Surface Poppers: Without a doubt, these are everyone’s favorites!
Nothing beats the visual excitement of a fish exploding on the surface. At other times poppers will quietly disappear in a small dimple. Either way the visible aspect of fishing the poppers makes it the top tactic when fish are “lookin’ up”. There are largely three classes of poppers.
- Deer hair poppers are famous for their lifelike action, beautiful construction, and feel when taken by the fish.
- Hard bodies in two face contours (flat and cupped), are a mainstay for a number of reasons. Hard bodied poppers are generally balsa wood, cork, or hard plastics. If you look around your home or work, you’ll see a lot of potential materials you can use for making your own poppers, including wine corks – both real and the new synthetics.
- Poly foam poppers have taken over the forefront as the material of choice for making surface poppers, divers, and sliders. Why? They are light, easy to throw, and won’t get soggy and sink – like deer hair bugs.
Popper Creation: The Good, The Bad, and The Ugly
The key to popper bodies is to make sure the hook extends well beyond the rear of the body like the fly on the left. If you shop for poppers and note they appear to be tied on a short shaft hook, look elsewhere. This is a bad design sold all over the place. Pay careful attention to this.
The popper on the right here is the typical culprit. You will repeatedly miss fish on these short-shanked, narrow gapped hooks where the hook undercuts the popper body.
Beware of poppers with excessive tail material splayed behind the butt of the body. Such designs are difficult to throw and, in conjunction with heavy bulky tails, make the rear of the fly ride up. Many soft type tail material, like marabou, also foul around the hook shank – which is a pain. Don’t be afraid to throw in a long pencil-type popper, just in case. These do imitate injured baitfish and are dynamite in saltwater as well.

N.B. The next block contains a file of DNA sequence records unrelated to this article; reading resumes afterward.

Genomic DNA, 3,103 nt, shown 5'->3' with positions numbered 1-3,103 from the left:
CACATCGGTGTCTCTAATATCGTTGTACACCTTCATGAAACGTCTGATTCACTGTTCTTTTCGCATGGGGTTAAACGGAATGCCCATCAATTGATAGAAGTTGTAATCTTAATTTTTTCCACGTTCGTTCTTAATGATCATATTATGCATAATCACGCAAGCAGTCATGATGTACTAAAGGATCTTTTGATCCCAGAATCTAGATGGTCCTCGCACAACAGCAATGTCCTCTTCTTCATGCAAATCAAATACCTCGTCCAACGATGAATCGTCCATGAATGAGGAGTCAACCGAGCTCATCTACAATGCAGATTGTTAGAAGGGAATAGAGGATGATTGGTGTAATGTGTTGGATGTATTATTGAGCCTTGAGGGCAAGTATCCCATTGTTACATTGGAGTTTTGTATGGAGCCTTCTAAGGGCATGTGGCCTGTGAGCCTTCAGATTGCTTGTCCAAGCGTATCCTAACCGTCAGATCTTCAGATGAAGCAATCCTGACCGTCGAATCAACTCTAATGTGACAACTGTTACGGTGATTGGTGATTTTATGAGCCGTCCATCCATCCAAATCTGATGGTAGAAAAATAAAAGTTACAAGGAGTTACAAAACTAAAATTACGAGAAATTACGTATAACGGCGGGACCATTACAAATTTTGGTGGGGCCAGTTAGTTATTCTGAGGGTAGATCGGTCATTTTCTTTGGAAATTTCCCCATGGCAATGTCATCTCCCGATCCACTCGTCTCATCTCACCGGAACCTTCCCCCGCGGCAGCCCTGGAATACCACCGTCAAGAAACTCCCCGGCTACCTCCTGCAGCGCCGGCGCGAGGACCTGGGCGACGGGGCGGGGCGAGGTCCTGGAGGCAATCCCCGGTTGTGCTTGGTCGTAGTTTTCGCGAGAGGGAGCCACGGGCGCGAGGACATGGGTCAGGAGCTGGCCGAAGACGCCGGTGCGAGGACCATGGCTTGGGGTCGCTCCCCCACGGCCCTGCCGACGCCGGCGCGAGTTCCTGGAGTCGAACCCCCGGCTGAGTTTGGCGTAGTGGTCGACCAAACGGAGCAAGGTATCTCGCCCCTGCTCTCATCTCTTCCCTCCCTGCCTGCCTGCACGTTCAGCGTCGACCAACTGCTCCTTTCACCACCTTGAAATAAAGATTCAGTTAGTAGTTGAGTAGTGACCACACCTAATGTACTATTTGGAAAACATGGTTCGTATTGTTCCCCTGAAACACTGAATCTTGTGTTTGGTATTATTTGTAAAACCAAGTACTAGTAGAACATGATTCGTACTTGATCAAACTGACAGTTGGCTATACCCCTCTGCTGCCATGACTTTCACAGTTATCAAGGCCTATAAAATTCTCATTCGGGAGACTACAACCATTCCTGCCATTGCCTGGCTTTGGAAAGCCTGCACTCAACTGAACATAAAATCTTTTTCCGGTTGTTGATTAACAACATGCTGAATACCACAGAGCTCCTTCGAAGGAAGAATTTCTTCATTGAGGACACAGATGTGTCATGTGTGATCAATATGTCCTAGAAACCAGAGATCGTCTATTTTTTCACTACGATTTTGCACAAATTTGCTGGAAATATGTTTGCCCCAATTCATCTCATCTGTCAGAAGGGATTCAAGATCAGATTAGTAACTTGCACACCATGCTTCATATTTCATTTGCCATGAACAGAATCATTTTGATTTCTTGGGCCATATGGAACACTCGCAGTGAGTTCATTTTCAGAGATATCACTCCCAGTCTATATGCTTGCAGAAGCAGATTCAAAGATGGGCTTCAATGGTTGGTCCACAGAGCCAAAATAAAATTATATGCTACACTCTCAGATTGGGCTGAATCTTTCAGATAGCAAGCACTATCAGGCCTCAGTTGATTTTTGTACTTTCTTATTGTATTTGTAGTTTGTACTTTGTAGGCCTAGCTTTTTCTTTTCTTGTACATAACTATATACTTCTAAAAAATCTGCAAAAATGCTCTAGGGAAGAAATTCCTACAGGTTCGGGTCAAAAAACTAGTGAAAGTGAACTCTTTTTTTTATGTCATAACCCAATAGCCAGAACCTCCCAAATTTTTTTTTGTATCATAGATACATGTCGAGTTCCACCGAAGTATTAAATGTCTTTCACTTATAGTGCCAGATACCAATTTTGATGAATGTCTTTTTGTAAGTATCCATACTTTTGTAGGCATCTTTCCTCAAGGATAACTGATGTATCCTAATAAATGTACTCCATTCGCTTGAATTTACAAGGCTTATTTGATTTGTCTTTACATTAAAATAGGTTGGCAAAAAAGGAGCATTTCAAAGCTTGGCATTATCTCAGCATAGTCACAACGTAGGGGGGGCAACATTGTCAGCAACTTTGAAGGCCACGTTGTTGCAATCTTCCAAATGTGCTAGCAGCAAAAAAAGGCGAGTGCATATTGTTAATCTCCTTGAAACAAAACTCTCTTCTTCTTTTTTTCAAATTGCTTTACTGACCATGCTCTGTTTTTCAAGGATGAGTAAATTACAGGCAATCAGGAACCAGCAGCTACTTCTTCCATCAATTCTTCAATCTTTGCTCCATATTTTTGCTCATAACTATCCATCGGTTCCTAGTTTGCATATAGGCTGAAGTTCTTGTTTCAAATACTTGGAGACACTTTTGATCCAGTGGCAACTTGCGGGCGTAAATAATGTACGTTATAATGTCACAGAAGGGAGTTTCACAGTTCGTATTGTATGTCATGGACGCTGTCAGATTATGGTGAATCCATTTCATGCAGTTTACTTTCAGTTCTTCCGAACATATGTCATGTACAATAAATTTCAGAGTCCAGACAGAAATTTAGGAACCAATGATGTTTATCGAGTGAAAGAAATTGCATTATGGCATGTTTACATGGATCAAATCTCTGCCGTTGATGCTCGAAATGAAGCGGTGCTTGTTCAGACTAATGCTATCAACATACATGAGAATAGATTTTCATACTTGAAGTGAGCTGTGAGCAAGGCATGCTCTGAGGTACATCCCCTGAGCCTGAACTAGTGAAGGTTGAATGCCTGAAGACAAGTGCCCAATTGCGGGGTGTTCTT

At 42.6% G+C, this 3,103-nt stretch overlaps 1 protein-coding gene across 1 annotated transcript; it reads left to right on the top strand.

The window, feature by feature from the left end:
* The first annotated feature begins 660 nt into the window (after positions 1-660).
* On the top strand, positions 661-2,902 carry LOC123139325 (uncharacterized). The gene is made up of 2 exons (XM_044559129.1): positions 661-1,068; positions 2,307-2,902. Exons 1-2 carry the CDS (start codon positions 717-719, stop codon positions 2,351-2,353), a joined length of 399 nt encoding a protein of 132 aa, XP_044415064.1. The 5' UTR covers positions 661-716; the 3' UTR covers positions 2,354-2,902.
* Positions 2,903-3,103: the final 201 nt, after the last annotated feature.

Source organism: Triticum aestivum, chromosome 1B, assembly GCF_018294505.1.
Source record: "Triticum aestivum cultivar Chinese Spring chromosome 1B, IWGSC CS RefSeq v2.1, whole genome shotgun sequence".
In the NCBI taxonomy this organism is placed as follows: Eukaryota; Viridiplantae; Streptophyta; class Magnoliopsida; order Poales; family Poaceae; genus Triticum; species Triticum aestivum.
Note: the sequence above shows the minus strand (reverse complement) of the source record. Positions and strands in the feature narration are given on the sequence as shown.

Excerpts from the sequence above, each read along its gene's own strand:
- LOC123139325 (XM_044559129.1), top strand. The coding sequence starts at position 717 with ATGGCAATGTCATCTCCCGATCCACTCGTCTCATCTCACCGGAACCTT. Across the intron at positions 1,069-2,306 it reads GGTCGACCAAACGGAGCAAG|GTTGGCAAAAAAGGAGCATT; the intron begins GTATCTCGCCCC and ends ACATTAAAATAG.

Popper Head Shape
- Flat faced head – Some believe the flat faced popper is the best all around choice in the way it displaces water with light action and floats forever.
- Cupped faced head – This is the fly you’ll see in every bait shop and discount store in the North America. Some feel they push too much water. But the work very well and, with rubber legs sticking out the sides, are simply too much for bass to refuse.
- Bullet head – The Bullet-Head is another versatile popper to carry that is the happy medium between a flat faced and a slider. They can be moved very subtly making little water disturbance or shucked hard to create a ruckus! Most bullet heads I’ve used are pulled-back deer hair and are often a hopper imitation.
These take special time and effort to learn to tie. You can buy some awesome patterns online. Hair poppers can imitate prey perfectly such as the popular mouse and frog patterns. Other patterns push water and imitate other surface dwelling creatures. They work and imitate smallmouth food very well.
The negative on hair poppers? They waterlog relatively quickly and require drying or changing.
Anyone with a good way to fish a hair popper hard for more than ten minutes, without it sinking, let me know. Yes, one can treat the finished hair popper with laquer spray and other waterproofing agents. These flies then become quite hard and lose the natural action for which they were created. If I must make a hair popper that stiff, I prefer to simply go to wood or plastics.
Soft or Hard Poly or Foam Poppers – Closed cell hard foam poppers are taking the fly fishing world by storm. Softer and lighter than wood or hard plastic, these are easier to cast, move water, and catch big fish. They are also easy to tie, once you get them cut to shape. Check here for tying information.